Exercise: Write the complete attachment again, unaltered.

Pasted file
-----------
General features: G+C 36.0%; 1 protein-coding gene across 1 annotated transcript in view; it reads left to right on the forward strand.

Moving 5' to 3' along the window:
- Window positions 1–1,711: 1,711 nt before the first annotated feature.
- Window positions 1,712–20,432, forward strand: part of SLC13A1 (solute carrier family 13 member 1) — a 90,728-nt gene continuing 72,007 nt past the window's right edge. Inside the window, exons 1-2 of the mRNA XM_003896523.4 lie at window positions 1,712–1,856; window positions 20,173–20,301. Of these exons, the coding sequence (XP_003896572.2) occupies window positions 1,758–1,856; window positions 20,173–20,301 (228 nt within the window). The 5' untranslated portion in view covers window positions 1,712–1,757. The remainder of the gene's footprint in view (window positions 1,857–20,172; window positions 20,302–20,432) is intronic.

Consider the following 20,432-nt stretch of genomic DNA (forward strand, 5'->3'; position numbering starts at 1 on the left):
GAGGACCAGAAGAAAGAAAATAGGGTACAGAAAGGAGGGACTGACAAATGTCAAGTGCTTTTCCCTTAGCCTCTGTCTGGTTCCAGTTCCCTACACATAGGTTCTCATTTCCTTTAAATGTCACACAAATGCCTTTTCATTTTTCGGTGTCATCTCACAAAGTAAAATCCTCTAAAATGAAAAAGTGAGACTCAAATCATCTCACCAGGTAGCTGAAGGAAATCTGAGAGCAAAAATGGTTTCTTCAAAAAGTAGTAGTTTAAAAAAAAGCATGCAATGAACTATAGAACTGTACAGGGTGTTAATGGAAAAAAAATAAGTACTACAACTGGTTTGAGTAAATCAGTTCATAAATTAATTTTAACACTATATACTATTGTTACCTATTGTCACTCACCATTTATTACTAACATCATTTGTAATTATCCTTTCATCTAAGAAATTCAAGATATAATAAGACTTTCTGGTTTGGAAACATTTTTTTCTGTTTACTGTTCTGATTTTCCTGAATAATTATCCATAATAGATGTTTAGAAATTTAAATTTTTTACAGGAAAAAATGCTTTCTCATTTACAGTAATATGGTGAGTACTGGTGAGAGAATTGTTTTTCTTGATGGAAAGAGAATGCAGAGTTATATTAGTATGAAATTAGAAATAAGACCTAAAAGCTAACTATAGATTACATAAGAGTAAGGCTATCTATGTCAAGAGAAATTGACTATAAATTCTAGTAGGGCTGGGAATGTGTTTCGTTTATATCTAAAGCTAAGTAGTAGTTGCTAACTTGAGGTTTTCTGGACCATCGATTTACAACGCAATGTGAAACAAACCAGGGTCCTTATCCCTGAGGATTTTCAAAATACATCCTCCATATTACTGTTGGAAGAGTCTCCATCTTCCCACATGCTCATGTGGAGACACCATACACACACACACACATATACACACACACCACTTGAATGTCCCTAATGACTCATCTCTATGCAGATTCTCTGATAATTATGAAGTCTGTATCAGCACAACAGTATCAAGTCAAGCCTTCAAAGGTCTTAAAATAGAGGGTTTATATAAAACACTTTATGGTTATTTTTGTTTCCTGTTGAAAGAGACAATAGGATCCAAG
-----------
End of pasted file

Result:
General features: G+C 36.0%; 1 protein-coding gene across 1 annotated transcript in view; it reads left to right on the forward strand.

Moving 5' to 3' along the window:
- Window positions 1–1,711: 1,711 nt before the first annotated feature.
- Window positions 1,712–20,432, forward strand: part of SLC13A1 (solute carrier family 13 member 1) — a 90,728-nt gene continuing 72,007 nt past the window's right edge. Inside the window, exons 1-2 of the mRNA XM_003896523.4 lie at window positions 1,712–1,856; window positions 20,173–20,301. Of these exons, the coding sequence (XP_003896572.2) occupies window positions 1,758–1,856; window positions 20,173–20,301 (228 nt within the window). The 5' untranslated portion in view covers window positions 1,712–1,757. The remainder of the gene's footprint in view (window positions 1,857–20,172; window positions 20,302–20,432) is intronic.

Consider the following 20,432-nt stretch of genomic DNA (forward strand, 5'->3'; position numbering starts at 1 on the left):
GAGGACCAGAAGAAAGAAAATAGGGTACAGAAAGGAGGGACTGACAAATGTCAAGTGCTTTTCCCTTAGCCTCTGTCTGGTTCCAGTTCCCTACACATAGGTTCTCATTTCCTTTAAATGTCACACAAATGCCTTTTCATTTTTCGGTGTCATCTCACAAAGTAAAATCCTCTAAAATGAAAAAGTGAGACTCAAATCATCTCACCAGGTAGCTGAAGGAAATCTGAGAGCAAAAATGGTTTCTTCAAAAAGTAGTAGTTTAAAAAAAAGCATGCAATGAACTATAGAACTGTACAGGGTGTTAATGGAAAAAAAATAAGTACTACAACTGGTTTGAGTAAATCAGTTCATAAATTAATTTTAACACTATATACTATTGTTACCTATTGTCACTCACCATTTATTACTAACATCATTTGTAATTATCCTTTCATCTAAGAAATTCAAGATATAATAAGACTTTCTGGTTTGGAAACATTTTTTTCTGTTTACTGTTCTGATTTTCCTGAATAATTATCCATAATAGATGTTTAGAAATTTAAATTTTTTACAGGAAAAAATGCTTTCTCATTTACAGTAATATGGTGAGTACTGGTGAGAGAATTGTTTTTCTTGATGGAAAGAGAATGCAGAGTTATATTAGTATGAAATTAGAAATAAGACCTAAAAGCTAACTATAGATTACATAAGAGTAAGGCTATCTATGTCAAGAGAAATTGACTATAAATTCTAGTAGGGCTGGGAATGTGTTTCGTTTATATCTAAAGCTAAGTAGTAGTTGCTAACTTGAGGTTTTCTGGACCATCGATTTACAACGCAATGTGAAACAAACCAGGGTCCTTATCCCTGAGGATTTTCAAAATACATCCTCCATATTACTGTTGGAAGAGTCTCCATCTTCCCACATGCTCATGTGGAGACACCATACACACACACACACATATACACACACACCACTTGAATGTCCCTAATGACTCATCTCTATGCAGATTCTCTGATAATTATGAAGTCTGTATCAGCACAACAGTATCAAGTCAAGCCTTCAAAGGTCTTAAAATAGAGGGTTTATATAAAACACTTTATGGTTATTTTTGTTTCCTGTTGAAAGAGACAATAGGATCCAAG